I can't do much more than confirm what you already assumed, too:
The only way I can think is to memorize each line on that paper, wake up and recite those lines to Cobol Engineering before he forgets.
This indeed seems to be the intended approach. But I don't think you necessarily need to memorize each line, though. Those letters are likely not actual official letters anyway, but most probably rather sketches of his overall ideas and plans, seeing that we're in a dream and this whole documents in a safe concept has a rather metaphorical nature in the first place. It abstracts the detailed intricacies of his plans into a very concrete and broad form. Just learning the key points of his plans should be already be enough information for Cobol Engineering.
Let me elaborate a little more on the overall problem of this question (don't get me wrong, it isn't a bad question). The fact that the movie doesn't really explain how this whole extraction actually works, is to some degree intentional, I think, and goes hand in hand with its whole dream-aspect. All we can assume from this process of reading a letter in Saito's dream-safe is, that Cobb actually steals a thought from Saito. How this actually pans out in reality or how this thought is structued is beyond the purpose of this movie. We are just not supposed to care about the neurological reality of those things. All we know is that Cobb then somehow knows what Saito knows.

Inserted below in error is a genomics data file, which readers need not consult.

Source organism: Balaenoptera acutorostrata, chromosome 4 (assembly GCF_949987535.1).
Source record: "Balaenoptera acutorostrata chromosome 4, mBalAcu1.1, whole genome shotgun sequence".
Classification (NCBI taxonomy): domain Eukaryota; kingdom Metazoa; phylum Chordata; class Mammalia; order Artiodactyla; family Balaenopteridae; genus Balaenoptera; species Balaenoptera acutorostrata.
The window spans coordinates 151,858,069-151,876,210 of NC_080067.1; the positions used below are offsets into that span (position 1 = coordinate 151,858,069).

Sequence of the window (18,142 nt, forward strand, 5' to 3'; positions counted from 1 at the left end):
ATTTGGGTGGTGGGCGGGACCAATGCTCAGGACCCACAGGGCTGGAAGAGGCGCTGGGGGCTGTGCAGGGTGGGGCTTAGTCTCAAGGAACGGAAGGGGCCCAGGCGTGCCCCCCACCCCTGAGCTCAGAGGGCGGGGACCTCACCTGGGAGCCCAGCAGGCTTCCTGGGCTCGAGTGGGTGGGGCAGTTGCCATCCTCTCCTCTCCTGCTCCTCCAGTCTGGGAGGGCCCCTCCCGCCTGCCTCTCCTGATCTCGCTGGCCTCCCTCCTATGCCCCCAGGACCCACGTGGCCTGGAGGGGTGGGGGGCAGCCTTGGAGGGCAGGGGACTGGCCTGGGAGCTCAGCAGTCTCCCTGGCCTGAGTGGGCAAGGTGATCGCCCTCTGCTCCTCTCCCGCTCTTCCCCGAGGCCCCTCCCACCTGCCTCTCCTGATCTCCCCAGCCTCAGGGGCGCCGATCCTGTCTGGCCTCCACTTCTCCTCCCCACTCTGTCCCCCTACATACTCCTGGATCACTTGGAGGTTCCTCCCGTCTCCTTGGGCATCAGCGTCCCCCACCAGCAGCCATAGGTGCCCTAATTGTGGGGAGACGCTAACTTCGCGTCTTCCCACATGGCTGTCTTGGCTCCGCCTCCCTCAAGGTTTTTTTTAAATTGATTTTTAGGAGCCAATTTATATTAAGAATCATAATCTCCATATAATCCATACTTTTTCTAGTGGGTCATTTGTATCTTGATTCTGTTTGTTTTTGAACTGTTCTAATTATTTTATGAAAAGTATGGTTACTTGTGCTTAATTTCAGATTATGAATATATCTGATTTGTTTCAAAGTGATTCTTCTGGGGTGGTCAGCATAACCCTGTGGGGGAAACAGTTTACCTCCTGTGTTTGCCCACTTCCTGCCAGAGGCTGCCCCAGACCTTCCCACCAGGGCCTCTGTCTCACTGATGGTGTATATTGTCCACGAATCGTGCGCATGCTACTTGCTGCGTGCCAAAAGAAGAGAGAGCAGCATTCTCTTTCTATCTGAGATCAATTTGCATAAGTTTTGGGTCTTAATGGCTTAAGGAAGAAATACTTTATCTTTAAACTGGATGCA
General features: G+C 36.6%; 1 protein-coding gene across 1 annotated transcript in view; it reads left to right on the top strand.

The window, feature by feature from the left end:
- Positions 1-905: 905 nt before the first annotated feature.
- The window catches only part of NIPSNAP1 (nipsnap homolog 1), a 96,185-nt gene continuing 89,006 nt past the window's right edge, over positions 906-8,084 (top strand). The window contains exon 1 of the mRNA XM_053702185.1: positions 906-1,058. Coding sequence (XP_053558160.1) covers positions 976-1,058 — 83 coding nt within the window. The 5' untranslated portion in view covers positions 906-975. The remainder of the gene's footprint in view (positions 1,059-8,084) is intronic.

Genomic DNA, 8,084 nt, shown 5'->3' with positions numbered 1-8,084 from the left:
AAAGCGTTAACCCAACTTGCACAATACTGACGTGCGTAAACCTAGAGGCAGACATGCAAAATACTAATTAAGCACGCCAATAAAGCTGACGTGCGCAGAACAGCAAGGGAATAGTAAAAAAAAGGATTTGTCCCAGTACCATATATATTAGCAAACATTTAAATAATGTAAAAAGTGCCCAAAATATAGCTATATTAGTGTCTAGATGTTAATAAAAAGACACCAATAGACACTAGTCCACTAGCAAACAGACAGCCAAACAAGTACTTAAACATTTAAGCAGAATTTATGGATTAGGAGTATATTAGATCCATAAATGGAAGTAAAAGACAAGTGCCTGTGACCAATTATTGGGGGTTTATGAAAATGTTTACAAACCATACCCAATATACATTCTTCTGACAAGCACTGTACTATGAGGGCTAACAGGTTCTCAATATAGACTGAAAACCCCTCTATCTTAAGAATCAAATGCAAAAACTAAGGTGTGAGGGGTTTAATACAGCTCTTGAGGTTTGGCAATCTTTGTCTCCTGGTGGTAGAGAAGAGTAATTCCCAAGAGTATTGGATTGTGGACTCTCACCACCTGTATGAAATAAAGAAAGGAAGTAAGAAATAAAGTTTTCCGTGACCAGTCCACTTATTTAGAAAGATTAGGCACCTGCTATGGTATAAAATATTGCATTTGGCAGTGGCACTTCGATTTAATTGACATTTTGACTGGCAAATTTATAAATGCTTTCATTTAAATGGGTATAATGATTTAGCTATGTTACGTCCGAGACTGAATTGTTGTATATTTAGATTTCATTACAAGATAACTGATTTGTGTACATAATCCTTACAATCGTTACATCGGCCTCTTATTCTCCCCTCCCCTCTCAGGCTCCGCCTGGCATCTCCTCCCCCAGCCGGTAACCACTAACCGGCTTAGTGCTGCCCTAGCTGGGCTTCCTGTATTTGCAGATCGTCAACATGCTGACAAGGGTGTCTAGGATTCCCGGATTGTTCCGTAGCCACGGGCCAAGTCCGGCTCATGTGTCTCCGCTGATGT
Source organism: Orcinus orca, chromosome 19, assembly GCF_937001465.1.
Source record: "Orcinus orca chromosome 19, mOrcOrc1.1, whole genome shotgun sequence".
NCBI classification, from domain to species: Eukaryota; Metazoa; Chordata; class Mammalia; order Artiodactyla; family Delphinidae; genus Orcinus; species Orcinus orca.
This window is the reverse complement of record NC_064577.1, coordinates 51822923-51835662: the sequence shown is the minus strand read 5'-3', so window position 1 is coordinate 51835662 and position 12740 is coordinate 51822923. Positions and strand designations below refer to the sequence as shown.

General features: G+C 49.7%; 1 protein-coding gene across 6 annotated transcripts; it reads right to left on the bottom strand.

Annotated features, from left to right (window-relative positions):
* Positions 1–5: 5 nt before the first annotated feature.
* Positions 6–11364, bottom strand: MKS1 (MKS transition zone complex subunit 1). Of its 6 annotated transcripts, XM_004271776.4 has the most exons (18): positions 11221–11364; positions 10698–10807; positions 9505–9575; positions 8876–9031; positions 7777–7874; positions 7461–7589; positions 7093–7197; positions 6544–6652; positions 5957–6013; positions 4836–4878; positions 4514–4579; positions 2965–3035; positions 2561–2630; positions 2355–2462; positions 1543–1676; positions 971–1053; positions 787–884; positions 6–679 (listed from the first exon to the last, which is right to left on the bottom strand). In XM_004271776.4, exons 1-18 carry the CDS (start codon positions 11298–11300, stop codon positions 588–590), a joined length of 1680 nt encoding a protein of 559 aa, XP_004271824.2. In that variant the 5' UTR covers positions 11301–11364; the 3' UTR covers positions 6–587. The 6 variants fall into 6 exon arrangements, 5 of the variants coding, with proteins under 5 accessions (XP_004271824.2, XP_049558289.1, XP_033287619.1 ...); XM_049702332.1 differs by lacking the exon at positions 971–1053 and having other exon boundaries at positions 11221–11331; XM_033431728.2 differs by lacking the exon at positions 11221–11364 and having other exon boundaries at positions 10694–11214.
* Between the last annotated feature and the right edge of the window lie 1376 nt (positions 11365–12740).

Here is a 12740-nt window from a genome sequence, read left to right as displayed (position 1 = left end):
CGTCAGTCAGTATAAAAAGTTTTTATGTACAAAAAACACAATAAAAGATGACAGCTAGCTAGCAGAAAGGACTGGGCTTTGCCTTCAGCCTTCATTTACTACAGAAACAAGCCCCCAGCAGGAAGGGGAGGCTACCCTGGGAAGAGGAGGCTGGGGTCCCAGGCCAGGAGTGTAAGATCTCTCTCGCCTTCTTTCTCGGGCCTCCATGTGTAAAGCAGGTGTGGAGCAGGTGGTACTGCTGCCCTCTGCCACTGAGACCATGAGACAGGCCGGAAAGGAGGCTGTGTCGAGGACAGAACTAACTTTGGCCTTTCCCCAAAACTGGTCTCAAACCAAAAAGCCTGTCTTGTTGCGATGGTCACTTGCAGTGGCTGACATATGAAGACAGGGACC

By employing this escape into the dream-world, where everything is possible and where very abstract processes are represented by very concrete and tangible items and actions, the movie not only gets to "plausibly" show unusual things, like zero-gravity or stuff appearing out of nowhere, but it also achieves to completely remove the need to give explanations for such abstract processes like stealing a thought or learning things. The sometimes rather lame excuse answers like "it works somehow"/"that's the way it's written"/"the movie doesn't explain" are therefore the exact answers in the context of this movie. Inception achieved to remove any need for plausible explanations without actually being implausible, by employing this whole dream-metaphor, where the most difficult and abstract psychological processes are as easy as reading a letter or giving a windmill to a child. This transformation of abstract matters into tangible and clear imagery is just part of the movie's very theme.